Painful conditions are considered chronic when symptoms have not resolved within twelve weeks despite treatment and medication. Foot and ankle pain usually persist when there is an underlying condition that has not been diagnosed.
Single etiology pain is localized at the deformity (bunion, hammertoe, heel spur, neuroma, arthritis, etc). When the etiology of the deformity is straightforward, initial treatment should be effective. Pain is resolved and there is no ongoing problem.
When a patient presents with an obvious physical deformity, such as a bunion, hammertoe or a heel spur on x-ray, but they can't pinpoint where it hurts, this is a clue that there may be another issue that needs to be investigated.
Secondary conditions can drive vague, generalized or radiating complaints of foot and ankle pain. In some cases, pain isn't even generated from problems in the foot or ankle. If the patient has a history of low back pain or has developed degenerative disc disease, nerve roots can become compressed in the spinal column. Pain isn't only felt in the lower back. A painful electrical, shooting, and tingling sensation radiates from the tip of the toes to the back of their thighs or buttocks. Due to the location of the pain, patients usually assume they have a medical condition in the toe or foot.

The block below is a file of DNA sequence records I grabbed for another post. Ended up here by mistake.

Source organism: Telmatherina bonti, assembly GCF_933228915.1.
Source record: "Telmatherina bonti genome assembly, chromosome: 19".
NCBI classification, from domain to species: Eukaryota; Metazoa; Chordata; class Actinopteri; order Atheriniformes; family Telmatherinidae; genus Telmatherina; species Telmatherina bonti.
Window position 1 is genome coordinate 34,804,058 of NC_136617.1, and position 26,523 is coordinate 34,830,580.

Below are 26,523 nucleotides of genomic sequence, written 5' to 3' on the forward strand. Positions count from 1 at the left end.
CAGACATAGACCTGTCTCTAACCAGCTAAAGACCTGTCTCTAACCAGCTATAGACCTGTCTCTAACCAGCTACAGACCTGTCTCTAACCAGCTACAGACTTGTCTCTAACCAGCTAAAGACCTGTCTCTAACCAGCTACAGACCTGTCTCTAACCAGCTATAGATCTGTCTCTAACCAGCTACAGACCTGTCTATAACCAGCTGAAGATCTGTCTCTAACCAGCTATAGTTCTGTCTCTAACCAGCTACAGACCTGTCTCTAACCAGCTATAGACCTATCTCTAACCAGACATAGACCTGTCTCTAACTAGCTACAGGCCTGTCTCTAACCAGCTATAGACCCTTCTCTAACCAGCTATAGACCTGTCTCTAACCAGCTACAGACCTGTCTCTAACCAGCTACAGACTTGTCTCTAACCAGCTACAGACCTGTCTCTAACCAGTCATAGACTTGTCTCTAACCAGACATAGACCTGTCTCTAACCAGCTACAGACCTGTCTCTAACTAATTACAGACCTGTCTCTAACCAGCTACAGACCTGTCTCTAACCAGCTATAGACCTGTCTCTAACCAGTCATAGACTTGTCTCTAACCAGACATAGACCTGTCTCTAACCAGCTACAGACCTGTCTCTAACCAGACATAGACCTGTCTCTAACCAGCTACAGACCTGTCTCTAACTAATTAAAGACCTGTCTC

If someone has undiagnosed diabetes, they may have peripheral neuropathy. Peripheral neuropathy presents with electrical tingling and burning sensations in the feet and is usually bilateral and symmetric. Burning sensation can also occur from poor blood circulation in the foot and ankle as a result of peripheral arterial disease (PAD).
Musculoskeletal problems of the foot and ankle are the primary reason patients seek initial treatment and are a large contributor to chronic pain. But if pain is generalized with the specific structural deformity, your doctor should be diligent in their initial examination. Unless all of the multifaceted components of your condition are identified and every component addressed, pain will persist after the initial treatment and chronic foot pain won't resolve.
Below are several in-office diagnostic tests your doctor can choose from to diagnose multifactorial problems when symptoms indicate.